Sitting inside Bombay Pizza Company, owner Viral Patel watched the Food Network's The Best Thing I Ever Ate, waiting alongside family and friends for a mention of his Slumdog pizza, a fusion of Indian and Italian flavors. After the 30-second spot, the restaurant erupted into a standing ovation.
Patel's journey to that moment first began when he quit his job in restaurant management to travel around India learning how to cook. Hoping to one day open a restaurant of his own, Patel returned to the United States and became interested in pizza, buying his own pizza stone and experimenting with new recipes, which fused Indian flavors with the traditionally Italian pies. He opened Bombay Pizza Company with the help of his mother, Sonali, who also inspired the Sonu's Rita pizza, which combines house-made cilantro-mint chutney with a margarita pizza. Soon after the restaurant opened, it was awarded Houston Press's Best Pizza in 2010. In addition to pizza, the menu features Indian street fare such as the kati roll with tandoori chicken and paneer and traditional Italian dishes such as lasagna and chicken parmagiana.
Today, Bombay Pizza Company has two locations, the original in Houston and a second, larger location in Sugar Land. Both eateries feature saffron-hued walls, the soft glow of Thomas Edison–style filament light bulbs, and photos of Bombay residents performing daily activities including washing clothes, fishing, and playing chess. The Sugar Land location also features an outdoor patio, microbrews on tap, and a private dining area.
Mint Spice Bistro's made-to-order dishes are lovingly blended with fresh ingredients and spices for fusion-filled flavorful entrees. Start by appointing one of Mint's dinner appetizers—such as flaky samosas ($5–$7) and ginger- and garlic-seasoned lamb kebabs ($8)—as ambassador to your mouth, granting it diplomatic immunity to assassinate hunger pains and double agents at will. Afterwards, treat tongue buds to succulent broiled-salmon tandoori ($14), fiery curry vindaloo ($12–$15), and the decadent korma, a three-part harmony of almond, cashew, and pistachio cream sauce with garlic, lemon, and naan ($10 for vegetables, $12 for chicken, $14 for lamb). Pair dishes with sides such as jalapeño and goat-cheese naan ($3.50) and the daal makhani, a combo of gently simmered black lentils cooked with tomatoes, cilantro, and a touch of cream ($6).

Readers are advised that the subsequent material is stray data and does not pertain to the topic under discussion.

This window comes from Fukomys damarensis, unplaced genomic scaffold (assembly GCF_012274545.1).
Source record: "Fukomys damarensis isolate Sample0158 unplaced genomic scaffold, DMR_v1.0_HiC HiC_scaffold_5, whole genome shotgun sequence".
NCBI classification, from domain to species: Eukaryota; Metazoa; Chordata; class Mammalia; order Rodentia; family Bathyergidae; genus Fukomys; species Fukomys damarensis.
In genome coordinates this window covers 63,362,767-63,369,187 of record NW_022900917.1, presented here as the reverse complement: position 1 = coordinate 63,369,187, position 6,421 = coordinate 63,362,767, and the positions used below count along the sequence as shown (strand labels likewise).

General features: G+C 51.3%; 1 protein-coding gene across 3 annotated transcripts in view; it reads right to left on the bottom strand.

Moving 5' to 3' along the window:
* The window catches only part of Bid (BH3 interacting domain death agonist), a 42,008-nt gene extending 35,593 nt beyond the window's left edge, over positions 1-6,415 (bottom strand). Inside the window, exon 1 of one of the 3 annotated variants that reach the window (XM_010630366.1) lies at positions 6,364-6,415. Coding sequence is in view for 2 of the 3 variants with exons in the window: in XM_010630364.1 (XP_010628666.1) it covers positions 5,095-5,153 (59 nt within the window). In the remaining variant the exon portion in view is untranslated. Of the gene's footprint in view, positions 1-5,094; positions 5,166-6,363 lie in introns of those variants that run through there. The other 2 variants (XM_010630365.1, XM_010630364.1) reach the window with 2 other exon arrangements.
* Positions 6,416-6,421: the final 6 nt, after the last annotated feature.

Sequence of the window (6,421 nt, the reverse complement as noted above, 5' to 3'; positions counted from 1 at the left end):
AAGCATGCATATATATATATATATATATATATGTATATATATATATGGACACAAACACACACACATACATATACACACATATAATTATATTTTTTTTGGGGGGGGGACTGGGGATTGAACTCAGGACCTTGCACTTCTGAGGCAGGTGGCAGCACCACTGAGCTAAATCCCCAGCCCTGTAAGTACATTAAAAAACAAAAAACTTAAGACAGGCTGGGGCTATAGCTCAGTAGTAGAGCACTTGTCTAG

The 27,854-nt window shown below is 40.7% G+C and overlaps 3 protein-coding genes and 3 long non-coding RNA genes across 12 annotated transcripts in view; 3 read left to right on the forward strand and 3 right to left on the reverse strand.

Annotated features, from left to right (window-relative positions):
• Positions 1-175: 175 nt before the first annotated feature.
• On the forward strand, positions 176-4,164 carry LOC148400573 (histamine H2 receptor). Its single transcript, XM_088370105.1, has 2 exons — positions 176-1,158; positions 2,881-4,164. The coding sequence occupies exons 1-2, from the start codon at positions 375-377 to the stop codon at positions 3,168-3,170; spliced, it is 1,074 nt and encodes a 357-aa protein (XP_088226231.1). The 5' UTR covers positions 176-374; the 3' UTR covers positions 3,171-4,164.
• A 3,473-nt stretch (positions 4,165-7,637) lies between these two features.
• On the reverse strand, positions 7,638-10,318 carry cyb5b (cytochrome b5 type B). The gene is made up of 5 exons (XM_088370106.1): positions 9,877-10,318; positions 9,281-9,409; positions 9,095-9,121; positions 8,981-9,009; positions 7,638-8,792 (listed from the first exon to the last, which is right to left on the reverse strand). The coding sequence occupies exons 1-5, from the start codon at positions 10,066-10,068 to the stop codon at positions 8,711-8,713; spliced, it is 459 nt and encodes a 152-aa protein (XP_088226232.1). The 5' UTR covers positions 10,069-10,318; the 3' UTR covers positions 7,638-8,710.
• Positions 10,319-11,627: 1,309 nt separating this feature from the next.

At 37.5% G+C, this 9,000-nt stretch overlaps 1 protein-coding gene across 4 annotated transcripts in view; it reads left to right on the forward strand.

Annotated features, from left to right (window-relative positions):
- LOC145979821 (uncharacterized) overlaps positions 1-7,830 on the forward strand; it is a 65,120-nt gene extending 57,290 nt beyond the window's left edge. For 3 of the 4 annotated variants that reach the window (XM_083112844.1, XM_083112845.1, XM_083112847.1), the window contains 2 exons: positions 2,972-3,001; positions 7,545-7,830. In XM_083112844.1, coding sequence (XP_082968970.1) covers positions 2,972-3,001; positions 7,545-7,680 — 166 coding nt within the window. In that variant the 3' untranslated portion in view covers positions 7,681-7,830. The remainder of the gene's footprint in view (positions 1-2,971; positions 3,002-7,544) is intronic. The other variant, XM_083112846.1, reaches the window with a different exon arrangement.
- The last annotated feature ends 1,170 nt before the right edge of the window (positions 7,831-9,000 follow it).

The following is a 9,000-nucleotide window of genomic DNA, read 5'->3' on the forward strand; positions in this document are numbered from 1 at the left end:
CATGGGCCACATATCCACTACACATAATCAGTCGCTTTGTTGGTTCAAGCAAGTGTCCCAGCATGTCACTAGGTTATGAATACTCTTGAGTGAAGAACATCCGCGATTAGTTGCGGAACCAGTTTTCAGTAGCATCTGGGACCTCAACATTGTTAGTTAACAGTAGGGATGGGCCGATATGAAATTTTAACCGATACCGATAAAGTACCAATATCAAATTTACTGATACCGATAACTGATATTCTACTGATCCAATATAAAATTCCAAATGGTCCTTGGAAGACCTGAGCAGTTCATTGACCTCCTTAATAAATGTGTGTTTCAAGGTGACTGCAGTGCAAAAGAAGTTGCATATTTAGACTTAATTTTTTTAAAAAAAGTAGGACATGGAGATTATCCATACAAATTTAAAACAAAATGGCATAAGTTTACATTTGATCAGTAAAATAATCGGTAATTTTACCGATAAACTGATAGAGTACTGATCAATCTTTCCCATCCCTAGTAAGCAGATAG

The aroma of exotic spices and herbs swirls through Naseeb Indian Restaurant, reaching diners as waiters present North Indian cuisine at maroon-clothed tables. There, modern pendant lights illuminate platters of tandoori-baked chicken, lamb, and shrimp, plus traditional biryanis of long-grain Basmati rice and slow-cooked proteins. The cooks use Punjabi-style recipes to create six styles of tandoori naan, old-fashioned vegetable curry, and vegetarian dishes, which come with Indian cheese, creamy sauces, and the hearty type of vegetables backyard shrubs never seem to produce for some reason.
Pavani Express waters fledgling belly gardens with a veggie-centric menu of delectable Indian cuisine. Fill metaphorical breadbaskets with the literal flatbread of chapati korma (two pieces, $4.99) or grow walrus tusks of flame with hot and spicy noodles ($6.99). Garlic fried rice ($5.99) wards off any vegan vampires prowling the restaurant while the cheese and spinach-loaded saag paneer ($7.99) bestows diners with faded anchor tattoos and disproportionately muscled forearms.